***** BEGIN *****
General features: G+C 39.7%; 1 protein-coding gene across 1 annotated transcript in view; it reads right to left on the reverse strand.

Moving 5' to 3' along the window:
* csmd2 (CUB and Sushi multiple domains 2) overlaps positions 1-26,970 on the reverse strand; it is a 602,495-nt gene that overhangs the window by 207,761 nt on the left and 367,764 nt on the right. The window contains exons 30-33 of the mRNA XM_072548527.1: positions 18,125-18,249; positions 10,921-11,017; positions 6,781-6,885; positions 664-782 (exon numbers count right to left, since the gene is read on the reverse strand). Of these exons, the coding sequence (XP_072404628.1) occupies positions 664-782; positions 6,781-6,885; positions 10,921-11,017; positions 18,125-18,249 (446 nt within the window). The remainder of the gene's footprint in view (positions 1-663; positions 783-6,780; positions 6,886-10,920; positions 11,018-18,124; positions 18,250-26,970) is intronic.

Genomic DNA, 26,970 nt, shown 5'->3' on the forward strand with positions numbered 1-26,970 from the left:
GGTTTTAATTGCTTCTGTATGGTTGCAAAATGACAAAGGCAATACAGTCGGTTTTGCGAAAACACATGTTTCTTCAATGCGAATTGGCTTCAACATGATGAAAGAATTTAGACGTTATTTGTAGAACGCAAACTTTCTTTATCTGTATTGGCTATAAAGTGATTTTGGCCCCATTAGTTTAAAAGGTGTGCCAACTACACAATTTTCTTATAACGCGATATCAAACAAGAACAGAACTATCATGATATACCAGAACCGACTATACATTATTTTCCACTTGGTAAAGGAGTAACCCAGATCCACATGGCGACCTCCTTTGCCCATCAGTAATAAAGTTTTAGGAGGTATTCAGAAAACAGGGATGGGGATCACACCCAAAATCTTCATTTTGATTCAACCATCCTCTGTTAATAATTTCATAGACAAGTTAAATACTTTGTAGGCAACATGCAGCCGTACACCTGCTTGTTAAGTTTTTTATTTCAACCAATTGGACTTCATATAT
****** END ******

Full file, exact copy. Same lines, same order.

General features: G+C 39.7%; 1 protein-coding gene across 1 annotated transcript in view; it reads right to left on the reverse strand.

Moving 5' to 3' along the window:
* csmd2 (CUB and Sushi multiple domains 2) overlaps positions 1-26,970 on the reverse strand; it is a 602,495-nt gene that overhangs the window by 207,761 nt on the left and 367,764 nt on the right. The window contains exons 30-33 of the mRNA XM_072548527.1: positions 18,125-18,249; positions 10,921-11,017; positions 6,781-6,885; positions 664-782 (exon numbers count right to left, since the gene is read on the reverse strand). Of these exons, the coding sequence (XP_072404628.1) occupies positions 664-782; positions 6,781-6,885; positions 10,921-11,017; positions 18,125-18,249 (446 nt within the window). The remainder of the gene's footprint in view (positions 1-663; positions 783-6,780; positions 6,886-10,920; positions 11,018-18,124; positions 18,250-26,970) is intronic.

Genomic DNA, 26,970 nt, shown 5'->3' on the forward strand with positions numbered 1-26,970 from the left:
GGTTTTAATTGCTTCTGTATGGTTGCAAAATGACAAAGGCAATACAGTCGGTTTTGCGAAAACACATGTTTCTTCAATGCGAATTGGCTTCAACATGATGAAAGAATTTAGACGTTATTTGTAGAACGCAAACTTTCTTTATCTGTATTGGCTATAAAGTGATTTTGGCCCCATTAGTTTAAAAGGTGTGCCAACTACACAATTTTCTTATAACGCGATATCAAACAAGAACAGAACTATCATGATATACCAGAACCGACTATACATTATTTTCCACTTGGTAAAGGAGTAACCCAGATCCACATGGCGACCTCCTTTGCCCATCAGTAATAAAGTTTTAGGAGGTATTCAGAAAACAGGGATGGGGATCACACCCAAAATCTTCATTTTGATTCAACCATCCTCTGTTAATAATTTCATAGACAAGTTAAATACTTTGTAGGCAACATGCAGCCGTACACCTGCTTGTTAAGTTTTTTATTTCAACCAATTGGACTTCATATAT